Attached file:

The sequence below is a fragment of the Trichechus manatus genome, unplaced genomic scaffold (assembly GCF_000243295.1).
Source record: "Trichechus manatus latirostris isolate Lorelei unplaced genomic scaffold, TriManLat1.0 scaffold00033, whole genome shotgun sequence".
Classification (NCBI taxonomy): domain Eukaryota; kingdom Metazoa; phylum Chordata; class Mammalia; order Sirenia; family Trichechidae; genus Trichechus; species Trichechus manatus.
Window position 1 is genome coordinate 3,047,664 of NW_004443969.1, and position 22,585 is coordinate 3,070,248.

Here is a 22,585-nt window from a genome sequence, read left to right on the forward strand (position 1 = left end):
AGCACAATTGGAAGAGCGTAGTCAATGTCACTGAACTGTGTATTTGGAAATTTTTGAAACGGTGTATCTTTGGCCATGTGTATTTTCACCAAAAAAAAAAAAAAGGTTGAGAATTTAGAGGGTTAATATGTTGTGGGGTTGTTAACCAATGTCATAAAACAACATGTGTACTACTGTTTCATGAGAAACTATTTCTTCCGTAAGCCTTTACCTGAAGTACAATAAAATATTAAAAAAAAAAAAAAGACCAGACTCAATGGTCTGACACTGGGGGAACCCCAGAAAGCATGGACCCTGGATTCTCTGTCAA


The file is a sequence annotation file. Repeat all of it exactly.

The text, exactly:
The sequence below is a fragment of the Trichechus manatus genome, unplaced genomic scaffold (assembly GCF_000243295.1).
Source record: "Trichechus manatus latirostris isolate Lorelei unplaced genomic scaffold, TriManLat1.0 scaffold00033, whole genome shotgun sequence".
Classification (NCBI taxonomy): domain Eukaryota; kingdom Metazoa; phylum Chordata; class Mammalia; order Sirenia; family Trichechidae; genus Trichechus; species Trichechus manatus.
Window position 1 is genome coordinate 3,047,664 of NW_004443969.1, and position 22,585 is coordinate 3,070,248.

Here is a 22,585-nt window from a genome sequence, read left to right on the forward strand (position 1 = left end):
AGCACAATTGGAAGAGCGTAGTCAATGTCACTGAACTGTGTATTTGGAAATTTTTGAAACGGTGTATCTTTGGCCATGTGTATTTTCACCAAAAAAAAAAAAAAGGTTGAGAATTTAGAGGGTTAATATGTTGTGGGGTTGTTAACCAATGTCATAAAACAACATGTGTACTACTGTTTCATGAGAAACTATTTCTTCCGTAAGCCTTTACCTGAAGTACAATAAAATATTAAAAAAAAAAAAAAGACCAGACTCAATGGTCTGACACTGGGGGAACCCCAGAAAGCATGGACCCTGGATTCTCTGTCAA